CAN or Controller Area Network is a bus standard designed to allow microcontrollers and devices to communicate with each other without a host computer. Here is the construction details of a do-it-yourself CAN-Bus transceiver using the Microchip’s MCP2551 High-Speed CAN Transceiver IC. The output pins of this circuit can be configured for use with an OBDII cable or a CAN Analyser.
According to datasheet, MCP2551 is a high-speed CAN, fault-tolerant device that serves as the interface between a CAN protocol controller and the physical bus. The MCP2551 device provides differential transmit and receive capability for the CAN protocol controller, and is fully compatible with the ISO-11898 standard, including 24V requirements. It will operate at speeds of up to 1 Mb/s. Typically, each node in a CAN system must have a device to convert the digital signals generated by a CAN controller to signals suitable for transmission over the bus cabling (differential output). It also provides a buffer between the CAN controller and the unwanted high-voltage spikes that can be generated on the CAN bus by external sources.
In the transceiver circuit diagram, connector J1 have 4 connections (VDD/TXD/RXD/GND) and connector J2 have 3 connections (CAN_H/CAN_L/GND) respectively. The jumper JP1, when closed, placed the 120-Ohm terminating resistor across the CAN-High & CAN-Low lines. As stated earlier, you can configure these CAN outputs to use with an OBDII cable or CAN Analyser pinout. The whole circuit can be assembled on a small piece of veroboard. It is better to extend the CAN output connections to a standard DB-9 male-connector (for better flexibility) as per the optional wiring guide shown after the schematic circuit diagram.
For interfacing with your 5V microcontroller, you can directly connect TXD & RXD pins of J1 to your microcontroller’s relevant I/O pins, and CAN_H & CAN_L pins of J2 to the outside device, for example to the OBDII cable, CAN Analyzer, etc.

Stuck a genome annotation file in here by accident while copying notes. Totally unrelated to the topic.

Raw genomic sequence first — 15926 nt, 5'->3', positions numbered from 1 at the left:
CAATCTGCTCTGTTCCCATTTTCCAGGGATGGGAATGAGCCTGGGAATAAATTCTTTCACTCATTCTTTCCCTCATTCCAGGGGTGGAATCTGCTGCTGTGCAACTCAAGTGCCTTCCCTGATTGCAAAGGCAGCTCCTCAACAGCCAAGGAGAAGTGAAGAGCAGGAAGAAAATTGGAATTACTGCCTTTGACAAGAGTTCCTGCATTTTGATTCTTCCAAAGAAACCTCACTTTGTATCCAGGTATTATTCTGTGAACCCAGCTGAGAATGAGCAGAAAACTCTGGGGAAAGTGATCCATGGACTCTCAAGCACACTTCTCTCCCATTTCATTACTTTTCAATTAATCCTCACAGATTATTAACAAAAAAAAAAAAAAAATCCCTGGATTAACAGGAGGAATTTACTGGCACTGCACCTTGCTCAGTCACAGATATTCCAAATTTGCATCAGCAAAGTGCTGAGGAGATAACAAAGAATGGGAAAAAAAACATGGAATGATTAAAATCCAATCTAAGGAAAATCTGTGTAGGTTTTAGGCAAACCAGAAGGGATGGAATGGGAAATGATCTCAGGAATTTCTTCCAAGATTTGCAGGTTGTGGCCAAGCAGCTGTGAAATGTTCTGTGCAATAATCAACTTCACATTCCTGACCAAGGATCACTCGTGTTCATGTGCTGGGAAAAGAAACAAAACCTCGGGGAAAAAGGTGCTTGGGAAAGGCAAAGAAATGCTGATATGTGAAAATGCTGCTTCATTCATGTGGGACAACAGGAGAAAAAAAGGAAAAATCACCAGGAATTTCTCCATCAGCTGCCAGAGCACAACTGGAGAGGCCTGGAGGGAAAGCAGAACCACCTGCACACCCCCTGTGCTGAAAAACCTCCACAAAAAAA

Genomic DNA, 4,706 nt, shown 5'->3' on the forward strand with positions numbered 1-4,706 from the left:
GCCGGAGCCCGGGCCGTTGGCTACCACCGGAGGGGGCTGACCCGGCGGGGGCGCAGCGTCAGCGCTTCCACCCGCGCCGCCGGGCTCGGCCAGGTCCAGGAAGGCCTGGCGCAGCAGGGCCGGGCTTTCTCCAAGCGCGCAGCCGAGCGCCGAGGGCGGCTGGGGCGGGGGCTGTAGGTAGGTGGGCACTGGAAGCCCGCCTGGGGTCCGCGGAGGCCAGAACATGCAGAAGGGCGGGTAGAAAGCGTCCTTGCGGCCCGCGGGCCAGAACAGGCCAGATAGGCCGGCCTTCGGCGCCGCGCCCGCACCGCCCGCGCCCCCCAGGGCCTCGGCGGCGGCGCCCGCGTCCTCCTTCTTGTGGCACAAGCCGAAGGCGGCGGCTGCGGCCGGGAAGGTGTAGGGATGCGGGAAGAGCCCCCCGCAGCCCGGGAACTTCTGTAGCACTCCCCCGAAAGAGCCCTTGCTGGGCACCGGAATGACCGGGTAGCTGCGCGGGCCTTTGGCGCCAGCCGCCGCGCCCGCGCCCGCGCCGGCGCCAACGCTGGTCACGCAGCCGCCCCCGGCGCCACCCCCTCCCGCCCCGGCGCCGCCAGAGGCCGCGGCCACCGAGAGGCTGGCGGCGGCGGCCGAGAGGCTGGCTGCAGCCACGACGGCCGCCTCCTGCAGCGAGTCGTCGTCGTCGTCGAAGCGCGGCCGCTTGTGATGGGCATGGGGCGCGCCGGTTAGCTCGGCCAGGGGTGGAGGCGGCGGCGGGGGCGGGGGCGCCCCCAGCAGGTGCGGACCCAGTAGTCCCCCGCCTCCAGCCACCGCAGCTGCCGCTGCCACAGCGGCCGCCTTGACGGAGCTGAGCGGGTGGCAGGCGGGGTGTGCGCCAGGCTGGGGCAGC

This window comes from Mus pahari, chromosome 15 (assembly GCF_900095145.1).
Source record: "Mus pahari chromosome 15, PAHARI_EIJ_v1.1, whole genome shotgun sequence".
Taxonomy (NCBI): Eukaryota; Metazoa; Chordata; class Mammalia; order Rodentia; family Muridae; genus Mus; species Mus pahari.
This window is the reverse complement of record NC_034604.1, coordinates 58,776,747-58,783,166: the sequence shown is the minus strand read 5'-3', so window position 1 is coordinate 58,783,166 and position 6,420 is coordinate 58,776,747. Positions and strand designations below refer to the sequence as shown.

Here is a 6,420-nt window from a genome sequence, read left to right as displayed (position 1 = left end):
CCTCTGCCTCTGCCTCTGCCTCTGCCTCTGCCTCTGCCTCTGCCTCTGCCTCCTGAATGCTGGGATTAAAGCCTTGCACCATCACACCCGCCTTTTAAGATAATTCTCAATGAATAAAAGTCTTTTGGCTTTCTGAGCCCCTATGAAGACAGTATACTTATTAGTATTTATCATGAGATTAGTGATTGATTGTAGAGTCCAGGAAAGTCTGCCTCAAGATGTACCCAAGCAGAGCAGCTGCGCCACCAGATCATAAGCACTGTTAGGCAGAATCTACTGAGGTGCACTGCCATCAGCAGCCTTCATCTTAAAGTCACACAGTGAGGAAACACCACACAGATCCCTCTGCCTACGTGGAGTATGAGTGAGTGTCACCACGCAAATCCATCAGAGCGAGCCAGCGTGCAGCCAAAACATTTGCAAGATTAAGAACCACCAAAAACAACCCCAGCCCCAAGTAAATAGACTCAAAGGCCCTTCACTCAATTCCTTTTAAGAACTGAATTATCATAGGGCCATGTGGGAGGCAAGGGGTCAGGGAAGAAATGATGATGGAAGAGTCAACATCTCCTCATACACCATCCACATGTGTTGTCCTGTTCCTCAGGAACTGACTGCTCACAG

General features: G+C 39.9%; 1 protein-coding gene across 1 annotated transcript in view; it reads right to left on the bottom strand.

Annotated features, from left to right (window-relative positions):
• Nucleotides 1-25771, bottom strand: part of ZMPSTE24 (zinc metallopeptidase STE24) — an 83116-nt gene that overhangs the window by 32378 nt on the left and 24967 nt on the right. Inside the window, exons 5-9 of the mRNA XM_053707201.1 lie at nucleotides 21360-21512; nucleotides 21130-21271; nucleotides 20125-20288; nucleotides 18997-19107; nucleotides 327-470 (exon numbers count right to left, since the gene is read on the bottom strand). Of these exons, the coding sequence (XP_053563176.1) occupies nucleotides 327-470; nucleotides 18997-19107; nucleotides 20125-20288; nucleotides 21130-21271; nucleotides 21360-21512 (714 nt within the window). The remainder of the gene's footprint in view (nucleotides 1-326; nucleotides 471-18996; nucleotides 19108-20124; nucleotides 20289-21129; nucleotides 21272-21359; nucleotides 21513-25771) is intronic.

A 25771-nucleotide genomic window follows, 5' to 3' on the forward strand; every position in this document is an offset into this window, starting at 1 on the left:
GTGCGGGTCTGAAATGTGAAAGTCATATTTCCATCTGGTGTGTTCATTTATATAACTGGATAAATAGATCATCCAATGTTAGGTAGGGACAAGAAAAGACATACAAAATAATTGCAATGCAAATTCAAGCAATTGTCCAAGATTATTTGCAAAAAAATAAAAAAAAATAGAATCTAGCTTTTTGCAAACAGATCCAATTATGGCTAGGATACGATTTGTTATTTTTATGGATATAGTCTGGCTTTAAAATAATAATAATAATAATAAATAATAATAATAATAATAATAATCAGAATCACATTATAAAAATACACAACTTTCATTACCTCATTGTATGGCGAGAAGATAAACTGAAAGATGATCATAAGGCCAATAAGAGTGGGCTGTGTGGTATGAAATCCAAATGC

If your microcontroller is a 3.3V type, a logic level converter should be used to lower the logic levels to 3.3V logic. Note that, an “OBDII to DB9 Cable” allows you to access the pins on your car’s OBDII connector. The cable has an OBDII connector on one end and a DB9 female serial connector on the other. This cable is not meant to be plugged directly into a computer’s serial port. It is meant to plug into some sort of hardware interface, like our transceiver. Here is the basic pinout of the OBDII cable (OBDII → DB9 Female):
CAN & OBDII?
OBD (onboard diagnostics) defines the modern fuel managed vehicles electronic interface system. OBDII is a set of specifications for monitoring and reporting on engine performance in modern automobiles. The OBDII specification provides for a standartized hardware interface the female 16-pin (2×8) J1962 connector, located on the driver’s side of the passenger compartment near the center console.
The CAN bus is simply a pair of wires, often twisted around each other, running around the vehicle and terminated at either end of the two-wire network with resistors of 120 – Ohms. The only components connected to the CAN bus are the electronic control units (nodes). Other components, such as sensors, motors, light bulbs, switches, etc. are wired only to the electronic control units. A vehicle which uses CAN bus for onboard diagnostics can only respond to an OBDII request from a tester which uses CAN. OBDII provides access to numerous data from the Engine Control Unit (ECU) and offers a valuable source of information when troubleshooting problems inside a vehicle. Two wires of CAN bus, CAN_H and CAN_L, will have the same voltage when idle (about 2.5V), or a voltage difference of 2V when a signal is placed on the CAN bus. When a signal is placed on the CAN bus the CAN_H line is at a higher voltage than the CAN_L line. Each electronic control unit have its own CAN identity code, like an address. If an electronic control unit is to communicate to another it will need to know the CAN identity code of the recipient.